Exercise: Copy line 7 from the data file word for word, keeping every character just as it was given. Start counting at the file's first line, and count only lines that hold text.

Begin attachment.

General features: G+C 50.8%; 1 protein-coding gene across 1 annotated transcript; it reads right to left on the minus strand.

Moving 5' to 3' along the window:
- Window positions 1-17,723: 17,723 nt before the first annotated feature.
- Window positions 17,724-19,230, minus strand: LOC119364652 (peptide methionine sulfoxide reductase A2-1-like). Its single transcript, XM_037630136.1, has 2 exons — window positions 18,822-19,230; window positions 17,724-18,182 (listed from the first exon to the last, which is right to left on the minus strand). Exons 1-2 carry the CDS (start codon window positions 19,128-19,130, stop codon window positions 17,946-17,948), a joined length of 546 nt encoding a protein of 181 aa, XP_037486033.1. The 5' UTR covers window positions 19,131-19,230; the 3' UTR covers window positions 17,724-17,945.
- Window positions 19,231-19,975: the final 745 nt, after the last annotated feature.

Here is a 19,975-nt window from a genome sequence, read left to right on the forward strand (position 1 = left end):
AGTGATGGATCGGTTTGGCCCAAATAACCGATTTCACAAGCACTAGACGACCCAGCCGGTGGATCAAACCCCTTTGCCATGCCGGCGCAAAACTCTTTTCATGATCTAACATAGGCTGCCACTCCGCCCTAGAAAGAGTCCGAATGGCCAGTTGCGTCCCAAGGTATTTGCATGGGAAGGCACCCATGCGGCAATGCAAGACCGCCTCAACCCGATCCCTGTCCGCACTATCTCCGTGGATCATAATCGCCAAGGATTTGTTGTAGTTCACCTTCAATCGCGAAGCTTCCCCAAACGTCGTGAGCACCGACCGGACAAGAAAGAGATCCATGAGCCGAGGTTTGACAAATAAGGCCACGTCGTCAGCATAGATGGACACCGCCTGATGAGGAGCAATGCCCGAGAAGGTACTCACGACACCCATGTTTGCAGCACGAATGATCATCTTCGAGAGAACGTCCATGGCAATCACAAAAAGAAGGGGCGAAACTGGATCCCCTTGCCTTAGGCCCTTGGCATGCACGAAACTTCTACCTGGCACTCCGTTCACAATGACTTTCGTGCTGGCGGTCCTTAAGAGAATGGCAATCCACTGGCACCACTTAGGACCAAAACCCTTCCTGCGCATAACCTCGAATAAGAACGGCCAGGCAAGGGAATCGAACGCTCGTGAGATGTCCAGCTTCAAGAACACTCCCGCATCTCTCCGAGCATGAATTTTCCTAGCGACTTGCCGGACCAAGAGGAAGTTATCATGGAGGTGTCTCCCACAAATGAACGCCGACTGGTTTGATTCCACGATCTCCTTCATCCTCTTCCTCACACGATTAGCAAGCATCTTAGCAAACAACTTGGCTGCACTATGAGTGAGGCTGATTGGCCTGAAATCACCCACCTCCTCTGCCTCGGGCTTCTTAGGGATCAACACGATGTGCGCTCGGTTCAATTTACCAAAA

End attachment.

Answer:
AGTGATGGATCGGTTTGGCCCAAATAACCGATTTCACAAGCACTAGACGACCCAGCCGGTGGATCAAACCCCTTTGCCATGCCGGCGCAAAACTCTTTTCATGATCTAACATAGGCTGCCACTCCGCCCTAGAAAGAGTCCGAATGGCCAGTTGCGTCCCAAGGTATTTGCATGGGAAGGCACCCATGCGGCAATGCAAGACCGCCTCAACCCGATCCCTGTCCGCACTATCTCCGTGGATCATAATCGCCAAGGATTTGTTGTAGTTCACCTTCAATCGCGAAGCTTCCCCAAACGTCGTGAGCACCGACCGGACAAGAAAGAGATCCATGAGCCGAGGTTTGACAAATAAGGCCACGTCGTCAGCATAGATGGACACCGCCTGATGAGGAGCAATGCCCGAGAAGGTACTCACGACACCCATGTTTGCAGCACGAATGATCATCTTCGAGAGAACGTCCATGGCAATCACAAAAAGAAGGGGCGAAACTGGATCCCCTTGCCTTAGGCCCTTGGCATGCACGAAACTTCTACCTGGCACTCCGTTCACAATGACTTTCGTGCTGGCGGTCCTTAAGAGAATGGCAATCCACTGGCACCACTTAGGACCAAAACCCTTCCTGCGCATAACCTCGAATAAGAACGGCCAGGCAAGGGAATCGAACGCTCGTGAGATGTCCAGCTTCAAGAACACTCCCGCATCTCTCCGAGCATGAATTTTCCTAGCGACTTGCCGGACCAAGAGGAAGTTATCATGGAGGTGTCTCCCACAAATGAACGCCGACTGGTTTGATTCCACGATCTCCTTCATCCTCTTCCTCACACGATTAGCAAGCATCTTAGCAAACAACTTGGCTGCACTATGAGTGAGGCTGATTGGCCTGAAATCACCCACCTCCTCTGCCTCGGGCTTCTTAGGGATCAACACGATGTGCGCTCGGTTCAATTTACCAAAA